One of only 125 spider produced
1970 Maserati Ghibli 4.7-Litre Spyder
Coachwork by Carrozzeria Ghia
Chassis no. AM115S 1025
A strong contender for the most handsome car of the 1960s title, Maseratis Ghibli debuted in coupé form at the Turin Motor Show in November 1966. Styled at Carrozzeria Ghia by Giorgetto Giugiaro and named after a Sahara Desert wind, the Ghibli rivalled the Ferrari Daytona for straight-line performance - its top speed was close to 170mph (275km/h) - while beating it for price and, arguably, looks. More than 4.5m long and 1.8m wide, the Ghibli occupied an inordinate amount of space for a mere two-seater, but perhaps the most startling aspect of its appearance was the height, or rather the lack of it. Dry-sump lubrication enabled the engine to be mounted deep in the chassis, permitting a low bonnet line, while limited suspension travel ensured that the tyres did not foul the wheelarches. The roofline fell away from the top of the steeply raked windscreen to the chopped-off tail, Giugario thus achieving a cabin lower than that of almost all the Ghiblis contemporaries, albeit one with restricted headroom for rear passengers.
Like the contemporary Mexico 2+2, the Ghibli used a shortened version of the Quattroporte saloons tubular steel chassis in its live rear axle form. Perhaps surprisingly, the Ghibli set-up used leaf springs and a single locating arm in preference to the more complex suspension arrangements favoured by its rivals. The power unit was Maseratis venerable, four-cam, 90-degree V8, an engine derived from that of the 450S sports racer and first seen in road-going guise in the 5000GT. This was used in 4.7-litre form up to 1970 when it was superseded by the 4.9-litre SS version in order to meet ever more stringent emission laws. The gain in horsepower was minimal, but in either case performance was stunning, with 100mph (160km/h) attainable in under 16 seconds. Even more sensational was the handsome Ghibli Spyder, launched in 1969 and the direct rival of Ferraris Daytona Spyder. Giugiaros styling for an open Ghibli was arguably even more successful than the original closed coupé and is rightly regarded as an all-time classic of sports car design. Ghibli production ceased in 1973 after approximately 1,149 coupé and 125 spyder models had been built.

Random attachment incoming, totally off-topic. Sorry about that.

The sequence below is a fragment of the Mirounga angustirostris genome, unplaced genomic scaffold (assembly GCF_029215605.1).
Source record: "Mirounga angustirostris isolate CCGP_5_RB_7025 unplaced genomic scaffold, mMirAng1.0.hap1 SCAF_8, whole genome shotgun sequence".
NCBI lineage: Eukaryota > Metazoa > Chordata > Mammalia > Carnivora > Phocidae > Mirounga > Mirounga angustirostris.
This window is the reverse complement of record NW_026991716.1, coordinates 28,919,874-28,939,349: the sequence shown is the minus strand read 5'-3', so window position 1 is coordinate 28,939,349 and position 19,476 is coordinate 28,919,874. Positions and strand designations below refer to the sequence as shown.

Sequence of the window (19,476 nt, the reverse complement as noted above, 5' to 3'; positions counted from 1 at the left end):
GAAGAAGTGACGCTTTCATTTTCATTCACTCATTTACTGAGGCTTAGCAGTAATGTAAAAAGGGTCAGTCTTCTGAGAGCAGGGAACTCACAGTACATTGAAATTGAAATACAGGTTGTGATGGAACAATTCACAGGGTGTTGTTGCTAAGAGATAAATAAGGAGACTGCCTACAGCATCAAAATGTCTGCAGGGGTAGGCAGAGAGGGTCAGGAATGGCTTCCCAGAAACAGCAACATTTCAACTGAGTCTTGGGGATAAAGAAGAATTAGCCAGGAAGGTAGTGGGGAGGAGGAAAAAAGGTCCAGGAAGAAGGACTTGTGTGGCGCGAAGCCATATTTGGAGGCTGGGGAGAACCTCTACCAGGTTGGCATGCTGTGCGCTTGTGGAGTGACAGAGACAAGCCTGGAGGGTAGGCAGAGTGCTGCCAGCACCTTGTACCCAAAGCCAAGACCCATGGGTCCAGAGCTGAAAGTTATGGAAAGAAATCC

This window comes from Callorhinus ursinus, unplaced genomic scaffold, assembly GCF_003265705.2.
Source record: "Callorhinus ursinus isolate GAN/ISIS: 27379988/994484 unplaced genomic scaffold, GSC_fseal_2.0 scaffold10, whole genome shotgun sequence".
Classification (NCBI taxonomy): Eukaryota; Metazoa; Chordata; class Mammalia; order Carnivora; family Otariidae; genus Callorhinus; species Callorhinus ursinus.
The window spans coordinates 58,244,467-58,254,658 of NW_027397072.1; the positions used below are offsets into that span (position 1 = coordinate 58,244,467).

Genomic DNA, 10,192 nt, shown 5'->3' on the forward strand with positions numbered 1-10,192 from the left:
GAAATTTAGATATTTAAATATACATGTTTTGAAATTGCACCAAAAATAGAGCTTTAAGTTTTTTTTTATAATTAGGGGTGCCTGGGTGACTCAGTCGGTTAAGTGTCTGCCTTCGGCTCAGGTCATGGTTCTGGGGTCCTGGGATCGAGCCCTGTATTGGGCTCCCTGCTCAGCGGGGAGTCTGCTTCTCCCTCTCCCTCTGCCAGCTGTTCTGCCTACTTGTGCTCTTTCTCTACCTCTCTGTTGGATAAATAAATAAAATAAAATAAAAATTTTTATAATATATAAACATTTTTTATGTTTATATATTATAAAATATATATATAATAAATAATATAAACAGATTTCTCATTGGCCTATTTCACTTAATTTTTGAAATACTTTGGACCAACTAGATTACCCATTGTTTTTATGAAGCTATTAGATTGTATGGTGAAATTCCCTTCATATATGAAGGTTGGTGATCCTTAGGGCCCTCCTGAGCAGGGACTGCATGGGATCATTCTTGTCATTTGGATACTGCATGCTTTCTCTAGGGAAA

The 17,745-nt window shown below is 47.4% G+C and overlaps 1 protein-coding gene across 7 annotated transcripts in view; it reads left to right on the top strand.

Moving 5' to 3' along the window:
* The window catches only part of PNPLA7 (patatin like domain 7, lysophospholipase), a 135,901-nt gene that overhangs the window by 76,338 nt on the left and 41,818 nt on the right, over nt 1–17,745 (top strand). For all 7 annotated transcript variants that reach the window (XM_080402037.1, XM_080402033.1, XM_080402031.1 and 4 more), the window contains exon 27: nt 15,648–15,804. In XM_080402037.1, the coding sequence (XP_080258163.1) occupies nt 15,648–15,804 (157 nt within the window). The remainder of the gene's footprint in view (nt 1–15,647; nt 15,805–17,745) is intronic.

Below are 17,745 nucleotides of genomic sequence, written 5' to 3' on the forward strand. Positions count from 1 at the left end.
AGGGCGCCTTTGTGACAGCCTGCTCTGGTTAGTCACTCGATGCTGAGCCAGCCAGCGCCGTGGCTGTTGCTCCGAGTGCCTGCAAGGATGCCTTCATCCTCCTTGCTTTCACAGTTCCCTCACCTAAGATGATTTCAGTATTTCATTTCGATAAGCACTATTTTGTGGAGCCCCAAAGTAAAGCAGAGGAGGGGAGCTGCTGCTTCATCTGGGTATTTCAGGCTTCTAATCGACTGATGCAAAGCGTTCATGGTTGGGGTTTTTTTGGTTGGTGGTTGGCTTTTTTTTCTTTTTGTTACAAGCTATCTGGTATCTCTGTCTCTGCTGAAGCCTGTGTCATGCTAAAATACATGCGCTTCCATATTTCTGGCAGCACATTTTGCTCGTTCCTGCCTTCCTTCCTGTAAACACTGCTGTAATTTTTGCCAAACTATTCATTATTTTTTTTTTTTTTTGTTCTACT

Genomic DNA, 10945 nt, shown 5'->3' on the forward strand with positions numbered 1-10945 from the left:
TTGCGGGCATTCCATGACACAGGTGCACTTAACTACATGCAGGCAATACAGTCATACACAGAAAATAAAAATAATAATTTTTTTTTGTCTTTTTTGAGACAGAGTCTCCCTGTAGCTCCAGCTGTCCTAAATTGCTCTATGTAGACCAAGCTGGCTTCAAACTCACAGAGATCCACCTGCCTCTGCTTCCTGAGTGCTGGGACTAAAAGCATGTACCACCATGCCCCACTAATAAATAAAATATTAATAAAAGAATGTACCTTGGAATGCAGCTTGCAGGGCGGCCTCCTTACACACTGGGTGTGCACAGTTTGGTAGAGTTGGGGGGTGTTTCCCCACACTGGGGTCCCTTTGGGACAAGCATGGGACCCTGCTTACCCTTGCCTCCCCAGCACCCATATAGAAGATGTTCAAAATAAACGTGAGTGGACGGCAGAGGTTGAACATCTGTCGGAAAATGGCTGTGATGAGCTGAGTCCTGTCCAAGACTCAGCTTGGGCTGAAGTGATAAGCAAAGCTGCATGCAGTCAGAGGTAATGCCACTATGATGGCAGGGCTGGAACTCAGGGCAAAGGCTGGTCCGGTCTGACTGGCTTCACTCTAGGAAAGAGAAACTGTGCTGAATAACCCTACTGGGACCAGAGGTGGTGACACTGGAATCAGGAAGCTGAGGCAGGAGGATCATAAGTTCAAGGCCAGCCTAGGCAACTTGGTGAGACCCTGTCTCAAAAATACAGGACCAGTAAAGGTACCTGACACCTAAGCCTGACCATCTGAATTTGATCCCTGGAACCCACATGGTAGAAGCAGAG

This Ghibli Spyder, chassis number 1025, left the factory in June 1969 and was delivered new in Milan in 1970 to the Società Immobiliare Nuova Esmeralda. Records show that the car was equipped with the five-speed manual gearbox and originally finished in oro metalizzatto (gold metallic) with cream Connolly leather interior. Much of its subsequent history is unknown, but by 1996 1025 was resident in the USA in the ownership of Mr Oliver Cromwell, of Bronxville, New York. The accompanying file of invoices relating to Mr Cromwells period of ownership and dating from 1996 to 2002 close inspection of which is recommended reveals a no expense spared approach to servicing, maintenance and restoration. Most of these invoices were issued by recognised specialists Vantage Motors Inc, of Stamford, Connecticut for renovation that included overhauling the carburettors and air conditioning system (March 1996 at 54,239 miles); a total engine rebuild (January 1998 at 54,256 miles) and extensive bodywork repairs, bare-metal repaint and a new convertible hood (May-October 2000 at 54,256 miles). The most recent of these invoices (dated 22nd November 2002) is for a full service carried out at 57,258 miles.
In 2004 the car was awarded the Best Maserati prize at the prestigious Greenwich Concours dElegance before passing into the possession of the current vendor, who returned it to Europe and registered it in Greece in 2006. We are advised that the immediately preceding American owner had covered only 4,800 miles since completing the cars restoration. Refinished in red while retaining its original cream leather interior, 1025 benefits from new Pirelli tyres and is offered with the aforementioned servicing/restoration history, FIA papers, Greek registration document (GR855) and recent invoices (autumn 2007) relating to the installation of a new fuel pump, brake cable and clutch. A rare and well-restored example of Maseratis answer to the Ferrari Daytona in its most desirable spyder specification.